Whether you’re a new manager or a seasoned manager, giving someone negative feedback can be uncomfortable.
One of the first things I would do first when someone gives me feedback for my direct report is to investigate if that feedback is just someone’s opinion or feedback that is important to deliver.
One of the ways I would investigate is by inserting myself in meetings so I can observe the said behaviour. If I’m not able to observe that behaviour, another option is to collect 360 feedback from the team.
(2) Ask questions to understand from their perspective
Once I’ve investigated and collected enough context, I would prepare to deliver that feedback with my direct report.
An example of how this might play out with my direct report Joe (fictitious) may look like this:
“Hey Joe, I’ve observed a couple of times in meetings where you interrupted other team members and started assigning tasks to others without their input. Can you tell me more about that from your perspective?”
The reason why I’m asking him to tell me more is to allow him a chance to communicate his perspective of the situation and his intentions behind the actions. I try to assume others have positive intent and in trying to understand from their perspectives will allow them to understand I’m trying to help.
Joe may respond:
“I started assigning because I wanted to make sure the team is focused and we get things done quickly.”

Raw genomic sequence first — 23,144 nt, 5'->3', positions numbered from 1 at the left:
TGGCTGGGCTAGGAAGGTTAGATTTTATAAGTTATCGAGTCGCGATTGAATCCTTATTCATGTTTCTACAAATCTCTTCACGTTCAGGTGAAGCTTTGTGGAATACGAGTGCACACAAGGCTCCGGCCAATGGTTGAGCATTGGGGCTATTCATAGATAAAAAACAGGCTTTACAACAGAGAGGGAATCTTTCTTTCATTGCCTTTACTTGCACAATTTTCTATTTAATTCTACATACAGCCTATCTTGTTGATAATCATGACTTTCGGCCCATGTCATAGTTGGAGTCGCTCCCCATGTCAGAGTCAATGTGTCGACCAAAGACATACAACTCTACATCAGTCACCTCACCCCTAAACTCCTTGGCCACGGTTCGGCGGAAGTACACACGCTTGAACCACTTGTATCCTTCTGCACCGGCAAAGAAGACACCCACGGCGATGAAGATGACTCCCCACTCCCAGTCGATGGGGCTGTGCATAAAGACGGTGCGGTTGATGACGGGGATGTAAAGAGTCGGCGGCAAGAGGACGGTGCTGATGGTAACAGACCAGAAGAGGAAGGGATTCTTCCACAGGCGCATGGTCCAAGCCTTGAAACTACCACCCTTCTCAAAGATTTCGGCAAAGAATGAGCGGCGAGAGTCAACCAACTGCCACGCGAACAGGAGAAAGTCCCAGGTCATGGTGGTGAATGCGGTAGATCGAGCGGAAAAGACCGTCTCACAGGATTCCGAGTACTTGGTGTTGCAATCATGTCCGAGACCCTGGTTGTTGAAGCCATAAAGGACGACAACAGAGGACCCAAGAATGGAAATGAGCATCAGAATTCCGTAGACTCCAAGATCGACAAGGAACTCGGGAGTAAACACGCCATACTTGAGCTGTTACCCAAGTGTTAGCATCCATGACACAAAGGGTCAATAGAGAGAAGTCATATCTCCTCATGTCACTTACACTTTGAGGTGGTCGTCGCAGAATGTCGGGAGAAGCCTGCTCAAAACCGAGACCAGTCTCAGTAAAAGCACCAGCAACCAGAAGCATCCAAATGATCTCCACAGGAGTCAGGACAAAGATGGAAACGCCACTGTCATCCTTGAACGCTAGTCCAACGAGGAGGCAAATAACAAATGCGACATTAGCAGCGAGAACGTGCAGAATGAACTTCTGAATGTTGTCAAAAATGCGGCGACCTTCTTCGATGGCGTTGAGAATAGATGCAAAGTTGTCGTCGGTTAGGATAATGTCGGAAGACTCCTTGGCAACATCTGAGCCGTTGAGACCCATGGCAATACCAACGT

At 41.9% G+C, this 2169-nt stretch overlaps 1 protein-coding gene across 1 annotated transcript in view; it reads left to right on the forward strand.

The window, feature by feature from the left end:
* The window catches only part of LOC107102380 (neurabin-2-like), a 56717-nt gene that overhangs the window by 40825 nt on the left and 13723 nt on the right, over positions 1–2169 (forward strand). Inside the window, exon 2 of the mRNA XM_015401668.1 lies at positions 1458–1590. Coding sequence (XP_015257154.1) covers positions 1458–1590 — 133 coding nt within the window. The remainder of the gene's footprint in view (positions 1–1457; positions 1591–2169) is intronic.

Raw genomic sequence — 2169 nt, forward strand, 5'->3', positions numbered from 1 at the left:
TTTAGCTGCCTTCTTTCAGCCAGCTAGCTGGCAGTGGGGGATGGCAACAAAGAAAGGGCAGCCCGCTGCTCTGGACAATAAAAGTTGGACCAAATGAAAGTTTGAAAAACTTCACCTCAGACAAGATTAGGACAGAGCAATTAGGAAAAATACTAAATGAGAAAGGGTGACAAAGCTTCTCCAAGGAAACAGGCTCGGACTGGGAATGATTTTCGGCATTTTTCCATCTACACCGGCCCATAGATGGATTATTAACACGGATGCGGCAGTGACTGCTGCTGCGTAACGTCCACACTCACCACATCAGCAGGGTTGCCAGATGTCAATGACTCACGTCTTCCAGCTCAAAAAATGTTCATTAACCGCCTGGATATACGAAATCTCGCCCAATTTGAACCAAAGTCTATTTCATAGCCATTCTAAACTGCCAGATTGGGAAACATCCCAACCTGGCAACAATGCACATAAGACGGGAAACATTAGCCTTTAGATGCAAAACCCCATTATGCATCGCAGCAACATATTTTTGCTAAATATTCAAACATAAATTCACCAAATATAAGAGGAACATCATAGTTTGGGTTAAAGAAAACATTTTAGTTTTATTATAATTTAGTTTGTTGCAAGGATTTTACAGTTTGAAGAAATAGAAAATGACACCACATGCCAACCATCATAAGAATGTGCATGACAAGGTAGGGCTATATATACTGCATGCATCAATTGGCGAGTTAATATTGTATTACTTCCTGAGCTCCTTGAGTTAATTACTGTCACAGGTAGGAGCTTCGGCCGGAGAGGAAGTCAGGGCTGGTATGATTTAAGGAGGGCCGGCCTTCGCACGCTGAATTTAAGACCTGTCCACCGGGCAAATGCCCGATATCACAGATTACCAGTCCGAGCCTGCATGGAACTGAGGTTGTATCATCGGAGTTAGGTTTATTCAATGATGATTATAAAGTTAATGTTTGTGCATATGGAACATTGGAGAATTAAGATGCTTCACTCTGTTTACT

(3) Explain the negative consequence of their behaviour
I may then respond:
“When you interrupt others and assign tasks to them without their input, that can erode their trust in you even though you have the best of intentions. Are you able to relate from their perspective?”
(4) Wait for insight
This is when I wait. Ideally, Joe would come to that realization. And if he’s not able to come to that realization, I will try to explain the situation in a different way until he understands.
If he doesn’t understand how his behaviour created the negative consequence, any further conversations to change that behaviour will be useless.
(5) Guide them on next steps
Let’s assume he realized the negative consequence of his behaviour, I would then ask:
“How would you approach this differently next time?”
This is where I’ll work with him to come up with different options to work with the team that will give them autonomy to choose their tasks but will also make him feel that the team stays focused.
The goal of your meeting is that your direct report should leave the meeting with the realization of the impact of their actions and specific things they can do to change their behaviour.
To really help them grow, I would attend the next few meetings to observe their behaviour and continue to provide feedback, especially positive ones. Positive reinforcement can be a great technique to help your team members grow.
Lastly, be patient. Behaviour change is not easy especially for team members who are used to behaving in a certain way and if this is the first time they’ve received feedback.